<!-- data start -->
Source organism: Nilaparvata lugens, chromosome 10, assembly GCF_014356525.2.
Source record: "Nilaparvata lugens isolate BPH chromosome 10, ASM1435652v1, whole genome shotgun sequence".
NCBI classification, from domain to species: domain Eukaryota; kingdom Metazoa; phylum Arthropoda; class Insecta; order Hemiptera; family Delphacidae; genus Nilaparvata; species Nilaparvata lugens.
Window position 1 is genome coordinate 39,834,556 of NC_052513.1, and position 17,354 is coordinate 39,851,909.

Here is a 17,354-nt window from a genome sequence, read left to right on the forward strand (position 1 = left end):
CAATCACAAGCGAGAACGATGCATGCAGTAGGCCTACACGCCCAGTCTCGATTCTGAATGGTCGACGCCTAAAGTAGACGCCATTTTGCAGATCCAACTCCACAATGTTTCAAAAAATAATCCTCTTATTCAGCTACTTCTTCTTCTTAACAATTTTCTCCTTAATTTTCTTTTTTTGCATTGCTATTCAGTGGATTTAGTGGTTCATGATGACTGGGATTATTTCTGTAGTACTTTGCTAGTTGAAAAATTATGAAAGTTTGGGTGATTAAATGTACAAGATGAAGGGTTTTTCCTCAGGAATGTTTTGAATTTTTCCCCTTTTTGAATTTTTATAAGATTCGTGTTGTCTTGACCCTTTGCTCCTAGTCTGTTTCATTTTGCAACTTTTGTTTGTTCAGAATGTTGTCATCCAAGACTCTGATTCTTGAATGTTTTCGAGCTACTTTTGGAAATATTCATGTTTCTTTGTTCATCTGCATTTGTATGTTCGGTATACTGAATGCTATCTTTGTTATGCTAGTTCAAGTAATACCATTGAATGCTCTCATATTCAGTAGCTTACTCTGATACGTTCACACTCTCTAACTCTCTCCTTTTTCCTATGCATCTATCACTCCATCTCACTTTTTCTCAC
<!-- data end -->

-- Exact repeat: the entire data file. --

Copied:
Source organism: Nilaparvata lugens, chromosome 10, assembly GCF_014356525.2.
Source record: "Nilaparvata lugens isolate BPH chromosome 10, ASM1435652v1, whole genome shotgun sequence".
NCBI classification, from domain to species: domain Eukaryota; kingdom Metazoa; phylum Arthropoda; class Insecta; order Hemiptera; family Delphacidae; genus Nilaparvata; species Nilaparvata lugens.
Window position 1 is genome coordinate 39,834,556 of NC_052513.1, and position 17,354 is coordinate 39,851,909.

Here is a 17,354-nt window from a genome sequence, read left to right on the forward strand (position 1 = left end):
CAATCACAAGCGAGAACGATGCATGCAGTAGGCCTACACGCCCAGTCTCGATTCTGAATGGTCGACGCCTAAAGTAGACGCCATTTTGCAGATCCAACTCCACAATGTTTCAAAAAATAATCCTCTTATTCAGCTACTTCTTCTTCTTAACAATTTTCTCCTTAATTTTCTTTTTTTGCATTGCTATTCAGTGGATTTAGTGGTTCATGATGACTGGGATTATTTCTGTAGTACTTTGCTAGTTGAAAAATTATGAAAGTTTGGGTGATTAAATGTACAAGATGAAGGGTTTTTCCTCAGGAATGTTTTGAATTTTTCCCCTTTTTGAATTTTTATAAGATTCGTGTTGTCTTGACCCTTTGCTCCTAGTCTGTTTCATTTTGCAACTTTTGTTTGTTCAGAATGTTGTCATCCAAGACTCTGATTCTTGAATGTTTTCGAGCTACTTTTGGAAATATTCATGTTTCTTTGTTCATCTGCATTTGTATGTTCGGTATACTGAATGCTATCTTTGTTATGCTAGTTCAAGTAATACCATTGAATGCTCTCATATTCAGTAGCTTACTCTGATACGTTCACACTCTCTAACTCTCTCCTTTTTCCTATGCATCTATCACTCCATCTCACTTTTTCTCAC